Collective emotions

Besides, we have to consider that emotions are contagious. Scientific literature indicates that positive emotional contagion increases the level of attention, cognition, and performance of teammates. Focusing this aspect on penalty shoot-outs, we can study if collective positive emotion could be useful to reduce anxiety effects and avoid the player’s fall into a downward or avoidance spiral. The outcome was that when a player was happy for scoring, the rival experienced feelings of inferiority and their teammates had feelings of superiority. This would have consequences on the confidence of the next shooters. It was 2.35 times more probable that the rival missed after a scored penalty with a visible celebration. Without celebration, if when scoring the player looked down, there were more chances they were in the losing team. Besides, emotional contagion could be found between matches, and even between championships. Statistically, it has been observed that it is more probable to lose a penalty shoot-out when the previous one was also lost. The negative team record would be another stressful factor if players who were involved in the last failure are present.

From the point of view of umpires, it was observed that when referees take part in the correct positioning of the ball in the penalty spot, there are more misses. It is a coherent statistic with a similar one in NFL. American football discovered that more ball kicks were missed when they were preceded by a time-out than they were performed during the game. Unintentionally and unaware, Jordet, Esther Hartman and Einar Sigmudnstad’s research concluded: ‘Referees could play a part in the outcome of penalty shoot-outs.’

Different techniques of shooting

Shooting methods have been studied. It has been studied if they take into account where the goalkeeper dives, or if they ignore the keepers and place the ball in a spot previously chosen independently of what they do. After analyzing all the penalty shoot-outs of EUFA championships and the World Cups between 1982-2002, they detected that in 90% of the penalties it could be clearly seen if the shooter used one strategy or the other. The general trend showed that between 78% and 85% of the time the shooter did not think about the goalkeeper. This could be, according to the hypothesis, due to a strategy that allows a higher stress control, since waiting for the goalkeeper to move when starting the run-up creates much more uncertainty. At the same time, this information is useful for goalkeepers. Statistics showed that the player who tends to deceive the goalkeeper takes more steps and looks at the keeper more times. If the shot is done without taking into account the goalkeeper, the run-up is shorter and more intense, and the goalkeeper’s presence or look is usually ignored.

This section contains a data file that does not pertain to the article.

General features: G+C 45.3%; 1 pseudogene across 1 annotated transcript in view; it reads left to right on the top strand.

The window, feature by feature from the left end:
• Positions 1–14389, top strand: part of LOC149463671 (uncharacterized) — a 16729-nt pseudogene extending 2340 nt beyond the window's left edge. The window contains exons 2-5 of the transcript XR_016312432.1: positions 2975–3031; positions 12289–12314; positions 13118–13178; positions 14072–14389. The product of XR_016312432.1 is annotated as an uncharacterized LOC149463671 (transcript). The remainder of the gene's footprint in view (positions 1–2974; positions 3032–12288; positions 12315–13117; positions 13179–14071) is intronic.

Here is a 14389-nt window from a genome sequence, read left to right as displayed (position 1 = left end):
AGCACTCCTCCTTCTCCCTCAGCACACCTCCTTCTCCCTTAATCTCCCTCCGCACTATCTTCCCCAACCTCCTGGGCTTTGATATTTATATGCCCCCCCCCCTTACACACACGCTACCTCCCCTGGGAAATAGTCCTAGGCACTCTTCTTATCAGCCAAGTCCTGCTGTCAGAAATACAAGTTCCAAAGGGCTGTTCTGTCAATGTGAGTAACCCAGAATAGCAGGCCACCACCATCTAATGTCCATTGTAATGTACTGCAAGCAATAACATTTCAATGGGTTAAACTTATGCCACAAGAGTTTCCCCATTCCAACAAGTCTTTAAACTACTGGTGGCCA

A 2010 research from the University of Exeter pointed out that when the shooter goes for a target-directed shot instead of deceiving, the distractions created by the goalkeeper, such as moving their arms or cheering the stand, could disrupt the concentration needed to score. On the contrary, there is no evidence that a player has the ability to completely ignore the goalkeeper even when they are intended to do it. A study published by the Journal of Sports Sciences in 2013 showed that the mere presence of the goalkeeper affects accuracy in players who shoot to a specific quadrant of the target. What is more, it was proven that if the goalkeeper is present the shots are more ‘centered’, this is the shots are directed closer to the goalkeeper than in a no-goalkeeper condition.

Other aspects seem obvious, but they need to be proven. M. López-Botella y J.M. Palao from UCAM confirmed that among specialists, the ones who score 8 out of 10 penalties, who are right-footed players tend to shoot to the right area of the goalkeeper, and the left-footed to the left. Both prefer to shoot in the low areas of the target.